[LAD] Timers, hpet, hrtimer -> kind of solved (for too old motherboards)

James Warden warjamy at yahoo.com
Tue Nov 10 14:14:10 UTC 2009


The alsa-lib source package comes with some test programs. One is called timer.c and can be compiled as well if you locally compile alsa-lib (no need to install, just compile):

cd alsa-lib-xxx
cd test
make timer

then, you can see what you have:

./timer list

and test some of them

./timer class=1 card=0 device=3  # that's the high res timer used by ALSA

(well, replace card by what makes sense to you, I personally do not have a hw:0, I reserve hw:0 for the onboard chip, which I disabled in the BIOS, so I use card=1, which is my PCI card).

class, sclass, device, etc are defined in the ALSA lib API doc.
class=1 is I think GLOBAL
sclass=-1 is slave class = NONE I think (not in front of the API doc). 

device=3 seems to confirm what Clemens said about kernel reserved timers.

(when you list the timers with ./timer list, the GLOBAL ones will show up with a card=-1. Yet, to test them as I indicated above, you will need to invoke ./timer with card=X with X = some valid card index).

For the group permission, I am not sure this is needed. I did that because of some permission issue message I saw a long time ago. Not sure if this is relevant. Since I compiled my kernel with HR timer as default for ALSA, I guess all is fine, I do not need to invoke jackd with -ch, the hpet timer is used by default.

On the other hand, when I set rosegarden to use the HR timer, I get a complete total freeze of my system, nothing works at all, not even connecting to the machine remotely via LAN. Not sure what is going on here.


--- On Tue, 11/10/09, hollunder at gmx.at <hollunder at gmx.at> wrote:

> From: hollunder at gmx.at <hollunder at gmx.at>
> Subject: Re: [LAD] Timers, hpet, hrtimer -> kind of solved (for too old motherboards)
> To: linux-audio-dev at lists.linuxaudio.org
> Date: Tuesday, November 10, 2009, 8:40 AM
> On Tue, 10 Nov 2009 12:48:42 +0100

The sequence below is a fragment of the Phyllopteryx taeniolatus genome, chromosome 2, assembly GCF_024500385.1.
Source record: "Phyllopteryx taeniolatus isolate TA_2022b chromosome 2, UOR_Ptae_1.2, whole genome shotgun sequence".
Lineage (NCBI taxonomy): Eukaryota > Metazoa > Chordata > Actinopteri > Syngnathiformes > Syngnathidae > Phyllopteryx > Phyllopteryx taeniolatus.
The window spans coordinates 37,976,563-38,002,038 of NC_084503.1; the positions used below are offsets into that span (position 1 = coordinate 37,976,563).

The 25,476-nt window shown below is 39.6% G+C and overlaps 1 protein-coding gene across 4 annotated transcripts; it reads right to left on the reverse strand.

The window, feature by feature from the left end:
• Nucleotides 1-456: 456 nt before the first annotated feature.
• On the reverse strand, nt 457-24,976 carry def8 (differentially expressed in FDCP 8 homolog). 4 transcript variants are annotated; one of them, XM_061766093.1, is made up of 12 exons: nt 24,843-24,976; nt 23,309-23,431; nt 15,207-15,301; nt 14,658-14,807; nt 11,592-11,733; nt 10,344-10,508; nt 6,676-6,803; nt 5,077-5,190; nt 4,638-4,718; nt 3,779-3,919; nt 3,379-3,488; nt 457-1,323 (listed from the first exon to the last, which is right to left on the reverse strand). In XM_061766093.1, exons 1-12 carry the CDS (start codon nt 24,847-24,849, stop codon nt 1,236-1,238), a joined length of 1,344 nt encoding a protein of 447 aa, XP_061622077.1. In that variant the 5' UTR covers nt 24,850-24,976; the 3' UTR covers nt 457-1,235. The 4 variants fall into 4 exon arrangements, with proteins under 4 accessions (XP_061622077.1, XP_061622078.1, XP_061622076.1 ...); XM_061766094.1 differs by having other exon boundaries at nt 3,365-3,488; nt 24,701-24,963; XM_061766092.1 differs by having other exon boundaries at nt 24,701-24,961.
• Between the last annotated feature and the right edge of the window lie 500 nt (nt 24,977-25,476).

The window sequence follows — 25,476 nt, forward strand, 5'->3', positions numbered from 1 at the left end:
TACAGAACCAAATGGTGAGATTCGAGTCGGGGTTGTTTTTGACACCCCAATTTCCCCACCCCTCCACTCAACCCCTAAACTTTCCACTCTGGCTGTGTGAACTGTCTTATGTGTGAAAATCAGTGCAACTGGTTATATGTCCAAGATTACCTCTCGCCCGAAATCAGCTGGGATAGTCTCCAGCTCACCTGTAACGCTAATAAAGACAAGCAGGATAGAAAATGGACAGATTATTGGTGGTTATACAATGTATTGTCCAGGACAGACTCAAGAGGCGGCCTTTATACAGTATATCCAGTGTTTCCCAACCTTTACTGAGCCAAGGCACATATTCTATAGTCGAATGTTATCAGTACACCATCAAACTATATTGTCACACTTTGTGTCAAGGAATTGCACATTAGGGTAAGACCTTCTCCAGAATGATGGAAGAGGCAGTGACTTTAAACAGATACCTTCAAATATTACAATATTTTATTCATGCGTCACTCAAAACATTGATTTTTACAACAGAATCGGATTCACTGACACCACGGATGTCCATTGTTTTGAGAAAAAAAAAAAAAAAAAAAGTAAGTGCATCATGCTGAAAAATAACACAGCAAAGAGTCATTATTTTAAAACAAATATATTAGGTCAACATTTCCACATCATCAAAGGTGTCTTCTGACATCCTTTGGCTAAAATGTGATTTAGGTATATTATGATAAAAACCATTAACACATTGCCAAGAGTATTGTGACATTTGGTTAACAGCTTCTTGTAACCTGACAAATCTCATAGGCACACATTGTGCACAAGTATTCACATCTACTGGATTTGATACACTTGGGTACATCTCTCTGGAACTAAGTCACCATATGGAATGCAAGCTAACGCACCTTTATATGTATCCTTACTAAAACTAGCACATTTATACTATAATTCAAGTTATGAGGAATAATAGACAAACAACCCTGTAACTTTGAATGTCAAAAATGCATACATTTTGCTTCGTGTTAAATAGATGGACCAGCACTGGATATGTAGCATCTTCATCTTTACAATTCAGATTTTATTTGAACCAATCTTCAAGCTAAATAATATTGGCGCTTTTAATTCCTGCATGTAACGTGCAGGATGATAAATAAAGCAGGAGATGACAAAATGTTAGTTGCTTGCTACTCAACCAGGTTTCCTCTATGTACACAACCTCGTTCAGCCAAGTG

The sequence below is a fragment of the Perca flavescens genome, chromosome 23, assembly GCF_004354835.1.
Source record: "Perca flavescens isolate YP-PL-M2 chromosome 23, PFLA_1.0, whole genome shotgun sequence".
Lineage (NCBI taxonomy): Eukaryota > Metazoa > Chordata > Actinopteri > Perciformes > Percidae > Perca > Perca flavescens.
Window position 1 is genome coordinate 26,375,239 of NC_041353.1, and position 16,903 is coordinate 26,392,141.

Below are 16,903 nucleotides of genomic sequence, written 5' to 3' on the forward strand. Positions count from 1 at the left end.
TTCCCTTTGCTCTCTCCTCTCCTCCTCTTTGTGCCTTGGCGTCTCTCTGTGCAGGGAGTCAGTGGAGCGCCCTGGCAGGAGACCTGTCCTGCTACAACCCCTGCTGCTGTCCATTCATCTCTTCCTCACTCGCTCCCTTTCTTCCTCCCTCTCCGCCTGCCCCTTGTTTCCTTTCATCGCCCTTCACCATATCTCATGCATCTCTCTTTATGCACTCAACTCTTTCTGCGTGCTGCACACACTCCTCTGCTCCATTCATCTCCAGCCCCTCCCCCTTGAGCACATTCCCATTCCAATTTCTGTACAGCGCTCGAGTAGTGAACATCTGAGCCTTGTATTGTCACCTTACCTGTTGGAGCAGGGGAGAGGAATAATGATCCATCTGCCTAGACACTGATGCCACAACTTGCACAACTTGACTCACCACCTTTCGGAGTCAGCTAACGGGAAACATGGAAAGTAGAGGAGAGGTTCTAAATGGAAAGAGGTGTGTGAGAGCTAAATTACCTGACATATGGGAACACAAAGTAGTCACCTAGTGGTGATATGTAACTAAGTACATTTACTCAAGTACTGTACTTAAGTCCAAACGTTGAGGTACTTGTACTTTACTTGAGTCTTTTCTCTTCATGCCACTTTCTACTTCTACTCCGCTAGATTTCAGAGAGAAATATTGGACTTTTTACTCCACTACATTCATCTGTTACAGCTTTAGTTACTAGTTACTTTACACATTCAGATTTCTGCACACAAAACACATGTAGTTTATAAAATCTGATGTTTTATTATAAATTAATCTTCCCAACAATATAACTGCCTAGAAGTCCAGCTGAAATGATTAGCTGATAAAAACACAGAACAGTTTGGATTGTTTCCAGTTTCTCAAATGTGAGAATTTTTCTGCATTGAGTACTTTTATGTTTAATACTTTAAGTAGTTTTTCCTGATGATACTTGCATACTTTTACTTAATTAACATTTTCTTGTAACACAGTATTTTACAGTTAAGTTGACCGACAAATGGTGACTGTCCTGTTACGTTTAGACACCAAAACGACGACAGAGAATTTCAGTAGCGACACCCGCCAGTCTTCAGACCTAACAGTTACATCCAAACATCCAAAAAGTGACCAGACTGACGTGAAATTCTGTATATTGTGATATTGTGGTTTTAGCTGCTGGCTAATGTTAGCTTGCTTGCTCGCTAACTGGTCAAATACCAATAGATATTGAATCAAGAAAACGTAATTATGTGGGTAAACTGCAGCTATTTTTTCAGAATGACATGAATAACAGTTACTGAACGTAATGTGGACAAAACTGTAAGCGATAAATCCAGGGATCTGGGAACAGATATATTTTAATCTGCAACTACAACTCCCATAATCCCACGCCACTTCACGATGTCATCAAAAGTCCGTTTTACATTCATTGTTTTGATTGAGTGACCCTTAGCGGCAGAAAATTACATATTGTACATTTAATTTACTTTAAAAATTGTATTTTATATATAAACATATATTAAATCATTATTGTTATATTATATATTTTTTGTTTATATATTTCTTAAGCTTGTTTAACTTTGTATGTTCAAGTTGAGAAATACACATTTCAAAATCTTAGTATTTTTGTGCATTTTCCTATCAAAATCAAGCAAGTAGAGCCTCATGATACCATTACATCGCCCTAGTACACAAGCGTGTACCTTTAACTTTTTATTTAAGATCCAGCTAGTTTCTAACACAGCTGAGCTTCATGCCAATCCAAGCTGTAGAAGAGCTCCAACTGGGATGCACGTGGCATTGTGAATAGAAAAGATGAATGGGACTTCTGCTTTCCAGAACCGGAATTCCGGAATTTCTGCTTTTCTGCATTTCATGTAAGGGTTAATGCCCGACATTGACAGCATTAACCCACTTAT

> Clemens Ladisch <clemens at ladisch.de>
> wrote:
> > hollunder at gmx.at
> wrote:
> > > $  dmesg | grep -i hpet
> > > Kernel command line:
> > >
> root=/dev/disk/by-uuid/3e47466f-5ca1-499b-85fc-152074f36364
> ro
> > > hpet=force pci 0000:00:11.0: Failed to force
> enable HPET
> > > 
> > > /dev/hpet was still created,
> > 
> > Then you have it.  The message is probably
> because it doesn't need
> > to be forced.
> I added hpet=force because I found a line in dmesg that
> said
> something along the lines of: hpet isn't available, try
> hpet=force
> > See /proc/iomem at address fed00000.
> cat /proc/iomem | grep -i fed00000 -> Nothing
> > 
> > It's possible that your log buffer is too small and
> that the earlier
> > HPET messages were lost.  Do you have more
> HPET-releated messages
> > in /var/log/messages or /var/log/syslog?
> cat /var/log/messages.log | grep -i hpet only found the
> kernel command
> line
> cat /var/log/syslog.log | grep -i hpet didn't find
> anything
> > > but when I changed its group and told jack to use
> it I got:
> > > This system has no accessible HPET device (Device
> or resource busy)
> > 
> > "Busy" means that it's there, but already being
> used.  Many
> > motherboard BIOSes do not initialize the third HPET
> interrupt, and
> > the first two are taken by the kernel.
> > 
> > 
> > Best regards,
> > Clemens
> Thanks a lot Clemens, but I'm still not sure what the issue
> is or how
> to solve it.
> Regards,
> Philipp
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> Linux-audio-dev at lists.linuxaudio.org
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